On Wednesday of Jan 2017, a freight train arrived in Britain after an 18-day, 12,000km journey from China’s Zhejiang province.
Its backers hope it will be the first of many, heralding a modern-day revival of the fabled Silk Road trade route linking Europe and Asia.
The “East Wind” train line carried products worth nearly $5m on its maiden journey to Europe, including clothes, suitcases, purses and wallets – all loaded on to 34 wagons.
On the return journey, it will haul British machinery, Spanish hams and cheeses and German beer.
The term “Silk Road” evokes ancient images of merchants travelling in dusty caravans on journeys taking months.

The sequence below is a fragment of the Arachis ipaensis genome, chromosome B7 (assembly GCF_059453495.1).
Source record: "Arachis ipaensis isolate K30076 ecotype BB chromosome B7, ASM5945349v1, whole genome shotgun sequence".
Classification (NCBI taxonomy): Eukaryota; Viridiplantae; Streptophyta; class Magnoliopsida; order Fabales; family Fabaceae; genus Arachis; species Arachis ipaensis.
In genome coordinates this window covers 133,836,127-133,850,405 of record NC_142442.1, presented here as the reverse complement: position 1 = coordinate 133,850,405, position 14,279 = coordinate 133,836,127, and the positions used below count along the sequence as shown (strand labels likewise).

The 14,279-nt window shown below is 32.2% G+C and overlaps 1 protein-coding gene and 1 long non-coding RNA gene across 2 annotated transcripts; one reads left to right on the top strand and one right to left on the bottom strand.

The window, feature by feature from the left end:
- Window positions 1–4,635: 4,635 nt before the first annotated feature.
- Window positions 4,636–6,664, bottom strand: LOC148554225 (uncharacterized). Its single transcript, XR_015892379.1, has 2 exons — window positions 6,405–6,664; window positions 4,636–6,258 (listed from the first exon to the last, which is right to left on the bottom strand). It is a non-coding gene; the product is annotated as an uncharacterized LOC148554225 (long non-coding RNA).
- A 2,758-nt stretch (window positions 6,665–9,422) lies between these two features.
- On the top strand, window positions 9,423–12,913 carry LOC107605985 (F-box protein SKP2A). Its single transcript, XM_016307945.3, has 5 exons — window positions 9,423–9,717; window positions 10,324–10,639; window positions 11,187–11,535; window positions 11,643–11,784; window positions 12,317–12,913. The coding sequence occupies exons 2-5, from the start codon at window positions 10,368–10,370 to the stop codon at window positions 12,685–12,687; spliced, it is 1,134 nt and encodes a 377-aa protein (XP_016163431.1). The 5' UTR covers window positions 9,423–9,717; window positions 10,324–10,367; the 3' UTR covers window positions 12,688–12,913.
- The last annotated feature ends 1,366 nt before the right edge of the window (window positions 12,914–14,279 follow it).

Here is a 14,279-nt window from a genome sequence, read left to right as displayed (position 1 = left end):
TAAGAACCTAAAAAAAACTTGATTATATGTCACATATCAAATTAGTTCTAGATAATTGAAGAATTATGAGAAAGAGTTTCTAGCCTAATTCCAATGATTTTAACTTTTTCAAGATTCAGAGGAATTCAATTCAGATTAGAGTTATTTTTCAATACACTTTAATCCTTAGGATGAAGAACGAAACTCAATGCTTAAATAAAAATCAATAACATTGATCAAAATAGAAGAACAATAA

The modern rail version offers companies the chance to move goods between the continents for about half the cost of air transportation – and, in two weeks, less travel time than that offered by the quickest sea route.
But there are logistical complications.
The containers have to be unloaded and placed on different wagons at various points along the trip, because of different track gauges in some of the countries the train crosses.
So, how effective will this new route be for trade?